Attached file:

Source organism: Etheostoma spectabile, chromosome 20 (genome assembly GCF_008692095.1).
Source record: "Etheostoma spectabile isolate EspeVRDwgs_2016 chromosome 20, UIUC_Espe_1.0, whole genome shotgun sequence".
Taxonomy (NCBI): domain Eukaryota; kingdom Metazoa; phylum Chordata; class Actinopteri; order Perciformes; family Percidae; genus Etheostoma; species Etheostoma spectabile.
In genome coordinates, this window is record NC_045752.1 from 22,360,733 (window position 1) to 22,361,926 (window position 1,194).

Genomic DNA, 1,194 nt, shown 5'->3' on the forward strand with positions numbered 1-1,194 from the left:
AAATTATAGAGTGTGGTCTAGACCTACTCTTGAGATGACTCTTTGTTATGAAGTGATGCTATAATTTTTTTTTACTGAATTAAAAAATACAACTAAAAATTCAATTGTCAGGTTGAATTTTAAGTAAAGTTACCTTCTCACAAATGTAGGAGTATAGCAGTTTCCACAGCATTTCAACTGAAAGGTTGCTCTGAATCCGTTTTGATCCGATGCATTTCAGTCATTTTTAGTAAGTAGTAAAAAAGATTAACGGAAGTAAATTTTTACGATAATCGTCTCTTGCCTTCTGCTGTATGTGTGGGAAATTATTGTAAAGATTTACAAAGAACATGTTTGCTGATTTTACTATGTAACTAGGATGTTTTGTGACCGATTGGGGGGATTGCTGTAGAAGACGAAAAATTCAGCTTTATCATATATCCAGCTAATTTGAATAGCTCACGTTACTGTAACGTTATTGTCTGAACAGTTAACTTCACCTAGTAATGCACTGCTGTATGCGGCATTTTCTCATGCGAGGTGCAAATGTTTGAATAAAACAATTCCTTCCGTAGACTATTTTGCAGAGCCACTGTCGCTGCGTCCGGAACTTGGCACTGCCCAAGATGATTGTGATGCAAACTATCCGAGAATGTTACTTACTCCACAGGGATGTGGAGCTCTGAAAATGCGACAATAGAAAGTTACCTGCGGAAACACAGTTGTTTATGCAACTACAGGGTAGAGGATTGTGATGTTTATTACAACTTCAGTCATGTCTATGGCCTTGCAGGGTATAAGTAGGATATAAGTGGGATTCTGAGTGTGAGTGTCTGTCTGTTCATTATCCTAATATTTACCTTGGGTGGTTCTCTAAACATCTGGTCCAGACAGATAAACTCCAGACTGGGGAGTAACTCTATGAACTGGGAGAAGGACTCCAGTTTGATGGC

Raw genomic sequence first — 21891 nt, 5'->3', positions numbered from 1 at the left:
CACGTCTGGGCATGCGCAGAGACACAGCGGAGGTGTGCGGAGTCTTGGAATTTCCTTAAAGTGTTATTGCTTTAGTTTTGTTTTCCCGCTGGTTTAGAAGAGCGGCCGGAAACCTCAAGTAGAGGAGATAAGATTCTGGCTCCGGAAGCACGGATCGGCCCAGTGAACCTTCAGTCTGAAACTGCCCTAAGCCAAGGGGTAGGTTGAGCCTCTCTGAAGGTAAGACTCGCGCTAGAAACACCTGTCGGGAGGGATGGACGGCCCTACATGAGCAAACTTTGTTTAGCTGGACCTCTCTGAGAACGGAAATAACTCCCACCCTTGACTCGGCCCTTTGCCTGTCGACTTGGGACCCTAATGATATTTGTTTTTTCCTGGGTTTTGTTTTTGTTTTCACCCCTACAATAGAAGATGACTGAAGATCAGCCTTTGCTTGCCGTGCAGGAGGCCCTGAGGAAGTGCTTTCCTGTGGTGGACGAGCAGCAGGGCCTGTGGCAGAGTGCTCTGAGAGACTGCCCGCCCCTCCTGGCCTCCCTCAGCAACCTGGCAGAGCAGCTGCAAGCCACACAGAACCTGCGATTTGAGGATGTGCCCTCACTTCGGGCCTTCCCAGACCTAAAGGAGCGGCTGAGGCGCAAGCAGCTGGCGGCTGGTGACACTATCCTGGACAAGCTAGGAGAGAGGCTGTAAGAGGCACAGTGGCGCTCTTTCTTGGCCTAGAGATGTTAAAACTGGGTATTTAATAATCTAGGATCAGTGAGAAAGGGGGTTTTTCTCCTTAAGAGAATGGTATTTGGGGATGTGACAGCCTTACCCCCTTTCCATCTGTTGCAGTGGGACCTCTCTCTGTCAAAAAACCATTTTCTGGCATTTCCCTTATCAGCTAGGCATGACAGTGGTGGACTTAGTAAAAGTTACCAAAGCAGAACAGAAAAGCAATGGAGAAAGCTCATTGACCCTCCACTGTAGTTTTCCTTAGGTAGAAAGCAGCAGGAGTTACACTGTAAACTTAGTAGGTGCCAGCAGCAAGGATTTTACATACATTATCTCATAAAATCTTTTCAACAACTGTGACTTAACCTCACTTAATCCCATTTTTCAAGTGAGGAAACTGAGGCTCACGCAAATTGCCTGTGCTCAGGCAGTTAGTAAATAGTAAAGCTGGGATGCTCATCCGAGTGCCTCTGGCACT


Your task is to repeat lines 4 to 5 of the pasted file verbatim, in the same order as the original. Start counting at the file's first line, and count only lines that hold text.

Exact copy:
In genome coordinates, this window is record NC_045752.1 from 22,360,733 (window position 1) to 22,361,926 (window position 1,194).

Genomic DNA, 1,194 nt, shown 5'->3' on the forward strand with positions numbered 1-1,194 from the left: